Southern Regional Cooperative
Soil Survey Conference:

Innovative Technologies for the New Soil Survey

July 14-17, 2008 l Gainesville, FL

 

Featured Keynote Speaker

Willie Harris, Professor
Soil Genesis and Mineralogy
University of Florida Soil and Water Science Department

Willie Harris began his soil career at Virginia Tech, where he obtained a degree in agronomy and ultimately a Ph.D. in soil mineralogy in 1984. He worked in the interim between those degrees with the state health department, Virginia Soil Survey Program (Virginia Tech employee), and the Virginia Tech Soil Mineralogy lab. He joined the faculty of the University of Florida Soil and Water Science Department (then, Soil Science Department) in the Fall of 1984, specializing in soil genesis and mineralogy. His appointment has been 70-80% research and 20-30% teaching. He has taught courses in pedology, soil mineralogy, and soil judging, and co-taught a course in Hydric Soils.

Willie has conducted mineralogical and pedological research on weathering processes, mineral distributions as related to weathering and soil genesis, linkage between podzolization and soil hydrology in Spodosols of the SE USA, paragenesis of naturally-phosphatic soils, and irreversible dehydration of hydroxy-interlayered vermiculite. Recent research activities have emphasized applied environmental issues involving phosphorus, including leaching risk for sandy karst soils and the long-term stability of phosphate in dairy-manure-impacted sandy soils. In addition, he has worked collaboratively on research pertaining to (i) phosphorus sorption by drinking water treatment residuals, (ii) lead transformations in contaminated soils, (iii) efficacy and consequence of protocols to stabilize lead using phosphates, (iv) fluidized-bed recovery of phosphate from flushed dairy manure, (v) mineralogical nature of Okeechobee sediment as it relates to turbidity, and (vi) forms of particulate phosphorus in water moving from the Everglades agricultural area.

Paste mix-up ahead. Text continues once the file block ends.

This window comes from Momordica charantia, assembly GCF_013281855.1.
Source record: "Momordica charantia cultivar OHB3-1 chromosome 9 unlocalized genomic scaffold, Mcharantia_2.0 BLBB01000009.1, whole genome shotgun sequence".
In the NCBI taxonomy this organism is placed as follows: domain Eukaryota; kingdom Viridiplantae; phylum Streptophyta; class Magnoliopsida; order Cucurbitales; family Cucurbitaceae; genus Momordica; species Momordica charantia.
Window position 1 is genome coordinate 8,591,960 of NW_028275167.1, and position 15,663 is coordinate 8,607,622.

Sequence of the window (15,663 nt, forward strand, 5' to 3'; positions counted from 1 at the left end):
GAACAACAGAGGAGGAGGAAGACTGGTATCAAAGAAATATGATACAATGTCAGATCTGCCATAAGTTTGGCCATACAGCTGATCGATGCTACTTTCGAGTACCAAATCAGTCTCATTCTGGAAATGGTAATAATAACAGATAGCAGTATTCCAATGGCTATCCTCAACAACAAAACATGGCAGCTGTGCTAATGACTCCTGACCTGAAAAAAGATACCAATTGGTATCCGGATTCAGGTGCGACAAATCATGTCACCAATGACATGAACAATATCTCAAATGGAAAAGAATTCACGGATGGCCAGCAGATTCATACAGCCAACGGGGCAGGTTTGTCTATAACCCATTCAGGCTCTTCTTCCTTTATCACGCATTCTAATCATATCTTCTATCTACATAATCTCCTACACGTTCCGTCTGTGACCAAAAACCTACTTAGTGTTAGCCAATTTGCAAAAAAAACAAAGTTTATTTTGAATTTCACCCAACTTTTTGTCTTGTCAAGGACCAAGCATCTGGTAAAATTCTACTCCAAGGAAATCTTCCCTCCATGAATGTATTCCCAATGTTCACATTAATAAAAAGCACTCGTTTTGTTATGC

Willie’s initial ideas and insights about coastal plain soil genetic processes stemmed from his access to abundant, well-organized Florida soil characterization, the product of a vibrant soil survey program that was underway when he came to the state. He made use of the data and the archived soil horizon samples to test ideas. Hence, he is indebted to the soil professionals who contributed to the program.

 

 

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